Undermining St. John Paul’s Teaching?
Today’s announcement comes after significant changes at the Institute, including the appointments last year of Archbishop Paglia as grand chancellor, and Msgr. Pierangelo Sequeri, as dean.
Both are known to support a much criticized interpretation of Amoris Laetitia which would allow some remarried divorcees to receive Holy Communion, as well as being supportive of a softening of the teaching of Paul VI’s encyclical, Humanae Vitae, which reaffirmed the Church’s ban on artificial contraception.
Scholars also within the John Paul II Institute itself have criticized both stances as diametrically opposed to the teachings of St. John Paul II.
Not surprisingly, the John Paul II Institute became a thorn in the side of those pushing for such changes, as became clear throughout the synods of the family when some of the Institute’s professors wrote numerous books resisting attempts by synod participants to allow remarried divorcees or those living in other irregular unions to receive Holy Communion (although the professors argued, in a book published earlier this year, that Amoris Laetitia could be read in continuity with the traditional teaching of the Church).
These were in contrast to such attempts to weaken the Church’s teaching, such as the “shadow synod” of May 2015, partly organized by Msgr. Sequeri and attended by recently appointed members of the Pontifical Academy for Life headed by Archbishop Paglia.
The Institute’s publications, on the other hand, were widely seen as faithful interpretations of John Paul II’s teachings, drawing largely on his 1981 apostolic exhortation, Familiaris Consortio, and his 1993 encyclical on the Church’s moral teaching, Veritatis Splendor.
The dubia, five questions Cardinal Caffarra and three other cardinals sent to the Pope last year to clarify ambiguous passages of Amoris Laetitia, have also yet to be answered, pointing to unresolved problems with the apostolic exhortation.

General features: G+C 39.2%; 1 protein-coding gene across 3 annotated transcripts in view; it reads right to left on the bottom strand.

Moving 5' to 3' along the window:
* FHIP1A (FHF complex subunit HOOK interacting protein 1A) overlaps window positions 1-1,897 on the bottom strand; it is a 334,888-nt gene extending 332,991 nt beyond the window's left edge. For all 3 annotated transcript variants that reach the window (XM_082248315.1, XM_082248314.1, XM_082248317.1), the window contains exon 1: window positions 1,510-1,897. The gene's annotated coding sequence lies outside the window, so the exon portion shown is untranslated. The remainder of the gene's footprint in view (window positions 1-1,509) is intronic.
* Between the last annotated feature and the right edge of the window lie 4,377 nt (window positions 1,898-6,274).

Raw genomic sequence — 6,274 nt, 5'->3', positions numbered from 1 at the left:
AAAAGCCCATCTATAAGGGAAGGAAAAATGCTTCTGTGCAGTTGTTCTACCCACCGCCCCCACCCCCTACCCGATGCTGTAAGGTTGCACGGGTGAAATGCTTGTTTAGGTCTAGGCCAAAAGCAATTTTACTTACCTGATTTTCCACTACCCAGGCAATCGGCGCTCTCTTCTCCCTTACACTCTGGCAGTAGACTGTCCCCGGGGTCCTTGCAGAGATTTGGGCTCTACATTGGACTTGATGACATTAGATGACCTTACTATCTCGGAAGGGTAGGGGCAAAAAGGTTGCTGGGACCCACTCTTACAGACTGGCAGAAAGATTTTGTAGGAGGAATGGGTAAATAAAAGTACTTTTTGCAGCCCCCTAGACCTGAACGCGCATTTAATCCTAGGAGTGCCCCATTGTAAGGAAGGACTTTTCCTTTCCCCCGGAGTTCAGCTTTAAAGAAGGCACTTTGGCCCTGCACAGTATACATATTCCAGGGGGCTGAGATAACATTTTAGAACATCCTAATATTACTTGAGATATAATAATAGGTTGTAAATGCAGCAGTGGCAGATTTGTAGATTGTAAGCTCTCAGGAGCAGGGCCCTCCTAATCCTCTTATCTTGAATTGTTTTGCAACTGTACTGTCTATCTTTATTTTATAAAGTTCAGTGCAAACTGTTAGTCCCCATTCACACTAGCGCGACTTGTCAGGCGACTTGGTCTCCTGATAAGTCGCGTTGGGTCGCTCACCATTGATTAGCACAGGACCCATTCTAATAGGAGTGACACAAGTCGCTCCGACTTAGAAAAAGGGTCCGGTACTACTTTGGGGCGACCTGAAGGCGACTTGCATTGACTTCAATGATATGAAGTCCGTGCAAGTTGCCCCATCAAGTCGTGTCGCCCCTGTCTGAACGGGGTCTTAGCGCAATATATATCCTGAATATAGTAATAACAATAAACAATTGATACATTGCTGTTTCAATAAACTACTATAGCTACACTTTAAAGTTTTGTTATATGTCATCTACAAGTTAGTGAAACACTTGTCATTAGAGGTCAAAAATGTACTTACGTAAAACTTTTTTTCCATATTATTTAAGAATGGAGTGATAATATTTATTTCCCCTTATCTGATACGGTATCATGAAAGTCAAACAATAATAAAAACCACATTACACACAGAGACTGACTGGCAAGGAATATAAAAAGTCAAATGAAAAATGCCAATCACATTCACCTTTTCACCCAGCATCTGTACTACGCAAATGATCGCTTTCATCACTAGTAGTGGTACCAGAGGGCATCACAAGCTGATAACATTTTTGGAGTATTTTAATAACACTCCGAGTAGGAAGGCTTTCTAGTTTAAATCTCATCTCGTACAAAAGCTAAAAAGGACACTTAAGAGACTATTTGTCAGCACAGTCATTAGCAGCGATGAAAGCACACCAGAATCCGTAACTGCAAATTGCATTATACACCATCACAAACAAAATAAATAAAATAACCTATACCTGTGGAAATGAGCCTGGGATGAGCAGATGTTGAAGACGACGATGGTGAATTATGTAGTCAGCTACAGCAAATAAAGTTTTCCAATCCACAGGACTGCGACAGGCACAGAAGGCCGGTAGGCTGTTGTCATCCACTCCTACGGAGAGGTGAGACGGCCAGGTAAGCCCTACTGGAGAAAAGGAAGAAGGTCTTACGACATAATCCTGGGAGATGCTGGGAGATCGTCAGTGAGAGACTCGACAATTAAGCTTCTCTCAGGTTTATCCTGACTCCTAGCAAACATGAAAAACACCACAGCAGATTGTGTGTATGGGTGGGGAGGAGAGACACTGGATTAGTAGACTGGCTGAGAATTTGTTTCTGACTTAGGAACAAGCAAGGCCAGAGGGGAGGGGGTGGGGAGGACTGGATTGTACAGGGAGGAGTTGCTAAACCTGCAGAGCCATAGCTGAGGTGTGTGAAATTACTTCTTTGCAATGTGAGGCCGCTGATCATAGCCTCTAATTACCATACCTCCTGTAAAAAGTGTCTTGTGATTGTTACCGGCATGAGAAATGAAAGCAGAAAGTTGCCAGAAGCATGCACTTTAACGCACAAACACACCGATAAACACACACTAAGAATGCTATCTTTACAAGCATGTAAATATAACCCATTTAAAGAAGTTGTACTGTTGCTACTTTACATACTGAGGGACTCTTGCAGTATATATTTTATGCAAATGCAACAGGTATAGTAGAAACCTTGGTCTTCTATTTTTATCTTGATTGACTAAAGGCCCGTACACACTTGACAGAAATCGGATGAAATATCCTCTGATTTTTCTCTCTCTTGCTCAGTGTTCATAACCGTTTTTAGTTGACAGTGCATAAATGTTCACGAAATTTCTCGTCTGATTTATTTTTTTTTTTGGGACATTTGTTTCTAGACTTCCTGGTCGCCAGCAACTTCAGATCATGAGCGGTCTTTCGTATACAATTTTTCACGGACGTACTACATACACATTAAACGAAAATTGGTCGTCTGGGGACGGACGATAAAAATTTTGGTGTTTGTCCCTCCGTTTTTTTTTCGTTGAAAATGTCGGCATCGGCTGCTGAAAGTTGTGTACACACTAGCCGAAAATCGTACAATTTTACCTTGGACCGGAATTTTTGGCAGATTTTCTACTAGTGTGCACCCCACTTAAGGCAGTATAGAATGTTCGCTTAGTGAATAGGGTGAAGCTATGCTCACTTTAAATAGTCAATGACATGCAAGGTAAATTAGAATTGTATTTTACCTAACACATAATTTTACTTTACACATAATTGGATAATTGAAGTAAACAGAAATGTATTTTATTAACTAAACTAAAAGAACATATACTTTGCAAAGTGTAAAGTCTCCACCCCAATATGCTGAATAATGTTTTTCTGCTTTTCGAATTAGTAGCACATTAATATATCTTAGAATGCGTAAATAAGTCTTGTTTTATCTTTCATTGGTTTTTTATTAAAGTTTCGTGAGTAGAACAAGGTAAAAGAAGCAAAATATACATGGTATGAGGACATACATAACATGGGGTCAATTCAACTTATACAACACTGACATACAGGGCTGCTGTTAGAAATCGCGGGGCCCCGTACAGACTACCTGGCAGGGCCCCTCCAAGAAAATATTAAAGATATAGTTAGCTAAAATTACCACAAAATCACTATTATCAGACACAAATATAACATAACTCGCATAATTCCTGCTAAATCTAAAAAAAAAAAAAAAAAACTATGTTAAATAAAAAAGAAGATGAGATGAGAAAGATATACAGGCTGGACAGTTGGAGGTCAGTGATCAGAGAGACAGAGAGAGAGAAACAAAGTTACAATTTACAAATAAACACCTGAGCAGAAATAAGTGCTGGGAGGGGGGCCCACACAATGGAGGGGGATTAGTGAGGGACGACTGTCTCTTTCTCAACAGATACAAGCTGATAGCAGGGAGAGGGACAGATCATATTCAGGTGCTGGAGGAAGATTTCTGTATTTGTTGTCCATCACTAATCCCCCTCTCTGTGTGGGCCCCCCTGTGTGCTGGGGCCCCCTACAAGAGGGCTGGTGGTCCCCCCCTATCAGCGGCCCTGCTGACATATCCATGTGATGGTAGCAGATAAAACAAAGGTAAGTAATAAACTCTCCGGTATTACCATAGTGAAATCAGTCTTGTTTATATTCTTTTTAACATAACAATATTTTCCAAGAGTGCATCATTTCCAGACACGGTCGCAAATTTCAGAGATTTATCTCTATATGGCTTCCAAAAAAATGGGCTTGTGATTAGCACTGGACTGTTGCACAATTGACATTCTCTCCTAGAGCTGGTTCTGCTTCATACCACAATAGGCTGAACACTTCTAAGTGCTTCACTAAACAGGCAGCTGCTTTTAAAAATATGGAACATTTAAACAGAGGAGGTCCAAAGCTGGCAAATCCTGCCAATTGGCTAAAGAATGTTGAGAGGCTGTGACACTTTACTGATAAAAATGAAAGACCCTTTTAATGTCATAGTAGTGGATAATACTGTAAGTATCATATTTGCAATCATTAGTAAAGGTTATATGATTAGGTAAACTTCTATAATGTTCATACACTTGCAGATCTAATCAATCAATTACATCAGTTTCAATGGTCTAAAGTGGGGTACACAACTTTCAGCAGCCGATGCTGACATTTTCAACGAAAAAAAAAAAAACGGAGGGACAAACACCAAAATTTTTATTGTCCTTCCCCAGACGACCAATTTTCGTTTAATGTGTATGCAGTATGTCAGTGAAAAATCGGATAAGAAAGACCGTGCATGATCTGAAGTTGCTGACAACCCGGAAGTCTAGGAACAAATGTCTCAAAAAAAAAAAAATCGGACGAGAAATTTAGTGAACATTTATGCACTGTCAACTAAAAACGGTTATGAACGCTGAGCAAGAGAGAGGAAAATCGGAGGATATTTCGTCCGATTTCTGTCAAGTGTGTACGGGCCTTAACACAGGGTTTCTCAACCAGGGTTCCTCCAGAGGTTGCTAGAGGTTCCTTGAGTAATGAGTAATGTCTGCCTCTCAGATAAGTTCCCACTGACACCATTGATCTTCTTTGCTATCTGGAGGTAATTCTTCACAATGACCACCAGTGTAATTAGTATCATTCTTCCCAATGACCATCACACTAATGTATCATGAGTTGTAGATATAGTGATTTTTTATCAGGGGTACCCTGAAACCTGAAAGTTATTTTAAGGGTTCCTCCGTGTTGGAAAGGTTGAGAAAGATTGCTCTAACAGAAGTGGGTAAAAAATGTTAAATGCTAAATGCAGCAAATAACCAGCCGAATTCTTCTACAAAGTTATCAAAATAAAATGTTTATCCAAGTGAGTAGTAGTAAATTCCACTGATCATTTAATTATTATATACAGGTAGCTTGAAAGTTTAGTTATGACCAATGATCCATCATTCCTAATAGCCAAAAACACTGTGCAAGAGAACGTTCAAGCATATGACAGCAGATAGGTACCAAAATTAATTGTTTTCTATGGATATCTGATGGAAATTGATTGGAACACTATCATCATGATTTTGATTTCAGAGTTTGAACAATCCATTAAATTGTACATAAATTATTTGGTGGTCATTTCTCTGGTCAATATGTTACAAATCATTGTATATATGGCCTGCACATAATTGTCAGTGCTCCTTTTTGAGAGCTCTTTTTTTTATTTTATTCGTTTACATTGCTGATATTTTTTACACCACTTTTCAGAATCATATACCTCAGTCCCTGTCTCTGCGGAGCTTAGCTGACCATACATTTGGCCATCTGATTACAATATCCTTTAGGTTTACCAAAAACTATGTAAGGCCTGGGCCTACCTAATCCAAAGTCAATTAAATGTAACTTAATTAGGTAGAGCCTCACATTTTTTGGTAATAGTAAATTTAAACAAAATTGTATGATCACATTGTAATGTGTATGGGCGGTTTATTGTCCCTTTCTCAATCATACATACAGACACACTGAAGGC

This latest significant development is therefore being viewed in Rome as a further step to removing the obstacles presented by the teachings of St. John Paul II, paving the way for more changes. One of those may involve a reinterpretation of Humanae Vitae, timed to coincide with the 50th anniversary of the document next year. St. John Paul II’s magisterium has long been seen as the main bulwark against moves by dissenting theologians to weaken the teaching of the encyclical.
Concerns about today’s announcement are further heightened by reasons used to set up the new Institute: to interpret the faith in a context that takes into account “complex realities” and not “limited to pastoral and missionary practices” of the past. Such reasons closely resemble the controversial approaches used in interpreting Amoris Laetitia and which also are likely to be employed in any re-interpretation of Humanae Vitae.
But until the new statutes are published, it won’t be clear if there is a rupture with John Paul II’s teaching and the institute that preceded it, or if there is in fact continuity.
However, the signs of a break are there. The institute’s new leadership has already been trying to strengthen it by making the faculties grow and helping the institution to become more prestigious. That way it attracts professors and students of different perspectives, but it’s an approach which, while welcomed, is seen by some in the Institute as a further subtle attempt to undermine John Paul’s teaching by introducing disparate views, out of sync with his magisterium.
Meanwhile, the Register has learned via reliable sources that members of the German episcopate have recently grown frustrated with the pace of Francis’ reform and have been exerting pressure on the Pope to step up the pace — hence today’s motu proprio, and Magnum Principium, issued last week on liturgical translations. More importantly, they are said to be anxious that the reforms won’t be reversed by a future pope and so want them, as far as possible, set in stone, possibly by means of an Apostolic Constitution.
Pope Francis himself has said privately that he wants to be sure his reforms are irreversible, a view shared by one of his closest confidants.
This article has been updated to include information on the previous institute's scientific approach.